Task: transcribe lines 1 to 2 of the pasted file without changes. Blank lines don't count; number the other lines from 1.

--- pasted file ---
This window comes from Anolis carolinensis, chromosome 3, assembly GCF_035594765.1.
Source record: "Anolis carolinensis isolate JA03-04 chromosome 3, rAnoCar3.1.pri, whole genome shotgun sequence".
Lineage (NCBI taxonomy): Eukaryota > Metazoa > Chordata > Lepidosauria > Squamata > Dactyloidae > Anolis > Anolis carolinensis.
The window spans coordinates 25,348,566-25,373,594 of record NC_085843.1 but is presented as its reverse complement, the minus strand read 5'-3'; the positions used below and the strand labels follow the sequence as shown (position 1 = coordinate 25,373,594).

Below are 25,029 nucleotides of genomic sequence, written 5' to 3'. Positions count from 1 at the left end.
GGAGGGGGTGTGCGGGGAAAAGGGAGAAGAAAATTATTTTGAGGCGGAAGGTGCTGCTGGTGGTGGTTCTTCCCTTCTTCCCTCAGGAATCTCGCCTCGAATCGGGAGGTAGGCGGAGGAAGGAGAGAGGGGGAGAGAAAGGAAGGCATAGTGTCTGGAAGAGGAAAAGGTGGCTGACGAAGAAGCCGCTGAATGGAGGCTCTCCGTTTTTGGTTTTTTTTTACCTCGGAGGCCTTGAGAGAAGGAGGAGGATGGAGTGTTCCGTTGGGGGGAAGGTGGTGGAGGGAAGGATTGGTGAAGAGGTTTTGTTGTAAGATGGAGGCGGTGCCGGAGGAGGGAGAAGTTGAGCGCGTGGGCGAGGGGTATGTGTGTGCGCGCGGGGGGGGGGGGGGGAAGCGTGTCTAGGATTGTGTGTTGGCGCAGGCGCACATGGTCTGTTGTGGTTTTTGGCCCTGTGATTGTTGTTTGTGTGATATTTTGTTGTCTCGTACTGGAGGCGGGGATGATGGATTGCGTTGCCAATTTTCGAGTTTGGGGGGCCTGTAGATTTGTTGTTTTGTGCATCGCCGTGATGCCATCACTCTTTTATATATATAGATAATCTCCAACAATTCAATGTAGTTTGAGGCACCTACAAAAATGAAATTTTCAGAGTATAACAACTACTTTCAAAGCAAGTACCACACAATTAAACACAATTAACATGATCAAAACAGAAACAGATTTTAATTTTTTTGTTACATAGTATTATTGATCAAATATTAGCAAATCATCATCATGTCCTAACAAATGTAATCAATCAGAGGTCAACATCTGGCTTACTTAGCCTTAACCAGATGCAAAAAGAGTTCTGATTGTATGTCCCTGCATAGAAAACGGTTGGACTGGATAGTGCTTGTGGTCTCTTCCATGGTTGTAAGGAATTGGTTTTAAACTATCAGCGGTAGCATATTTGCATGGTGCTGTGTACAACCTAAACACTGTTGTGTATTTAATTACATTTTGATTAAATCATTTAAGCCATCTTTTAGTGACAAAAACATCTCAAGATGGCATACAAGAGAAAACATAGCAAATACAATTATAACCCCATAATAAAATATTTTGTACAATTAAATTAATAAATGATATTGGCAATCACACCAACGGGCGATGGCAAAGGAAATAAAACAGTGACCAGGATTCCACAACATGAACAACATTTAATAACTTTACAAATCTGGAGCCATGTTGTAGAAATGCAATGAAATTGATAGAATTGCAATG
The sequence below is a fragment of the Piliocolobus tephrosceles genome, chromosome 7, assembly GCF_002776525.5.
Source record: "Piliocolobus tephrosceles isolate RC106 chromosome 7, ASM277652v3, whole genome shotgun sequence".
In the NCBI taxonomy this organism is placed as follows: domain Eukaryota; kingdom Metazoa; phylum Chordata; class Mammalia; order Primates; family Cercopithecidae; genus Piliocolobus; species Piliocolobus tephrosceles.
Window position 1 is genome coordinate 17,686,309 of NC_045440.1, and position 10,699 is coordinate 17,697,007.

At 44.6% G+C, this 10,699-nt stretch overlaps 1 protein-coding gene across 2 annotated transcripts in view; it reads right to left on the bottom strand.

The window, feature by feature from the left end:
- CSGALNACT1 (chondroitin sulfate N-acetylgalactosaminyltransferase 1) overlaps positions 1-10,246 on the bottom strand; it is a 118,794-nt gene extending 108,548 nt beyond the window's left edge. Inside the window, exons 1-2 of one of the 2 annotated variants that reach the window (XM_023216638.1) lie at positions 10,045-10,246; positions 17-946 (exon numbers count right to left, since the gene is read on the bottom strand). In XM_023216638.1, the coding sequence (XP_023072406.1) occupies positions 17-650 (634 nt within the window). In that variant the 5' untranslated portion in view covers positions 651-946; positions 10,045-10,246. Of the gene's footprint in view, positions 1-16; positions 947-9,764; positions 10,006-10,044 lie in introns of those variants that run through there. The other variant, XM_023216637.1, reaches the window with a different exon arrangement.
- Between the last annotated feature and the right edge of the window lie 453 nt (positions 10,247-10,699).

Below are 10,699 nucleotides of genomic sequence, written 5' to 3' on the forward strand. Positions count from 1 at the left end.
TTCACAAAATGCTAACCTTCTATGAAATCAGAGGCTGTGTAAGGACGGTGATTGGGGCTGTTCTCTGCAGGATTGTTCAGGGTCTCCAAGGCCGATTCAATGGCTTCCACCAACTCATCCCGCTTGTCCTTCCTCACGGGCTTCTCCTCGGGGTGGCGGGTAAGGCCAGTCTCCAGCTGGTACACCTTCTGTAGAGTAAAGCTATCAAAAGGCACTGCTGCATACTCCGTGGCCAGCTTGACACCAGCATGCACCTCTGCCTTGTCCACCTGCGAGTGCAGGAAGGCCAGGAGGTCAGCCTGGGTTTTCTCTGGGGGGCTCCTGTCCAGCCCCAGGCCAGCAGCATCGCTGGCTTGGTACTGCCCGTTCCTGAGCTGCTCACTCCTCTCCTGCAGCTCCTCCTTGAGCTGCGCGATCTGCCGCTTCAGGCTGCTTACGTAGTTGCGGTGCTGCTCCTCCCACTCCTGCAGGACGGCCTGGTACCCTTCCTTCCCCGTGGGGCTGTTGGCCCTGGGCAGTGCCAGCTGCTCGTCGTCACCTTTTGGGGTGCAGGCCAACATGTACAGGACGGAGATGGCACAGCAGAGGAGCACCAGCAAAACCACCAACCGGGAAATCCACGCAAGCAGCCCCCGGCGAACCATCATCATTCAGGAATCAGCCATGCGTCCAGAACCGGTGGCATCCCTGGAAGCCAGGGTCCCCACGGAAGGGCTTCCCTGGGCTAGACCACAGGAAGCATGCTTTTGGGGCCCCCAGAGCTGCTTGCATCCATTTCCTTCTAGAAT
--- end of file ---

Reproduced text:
This window comes from Anolis carolinensis, chromosome 3, assembly GCF_035594765.1.
Source record: "Anolis carolinensis isolate JA03-04 chromosome 3, rAnoCar3.1.pri, whole genome shotgun sequence".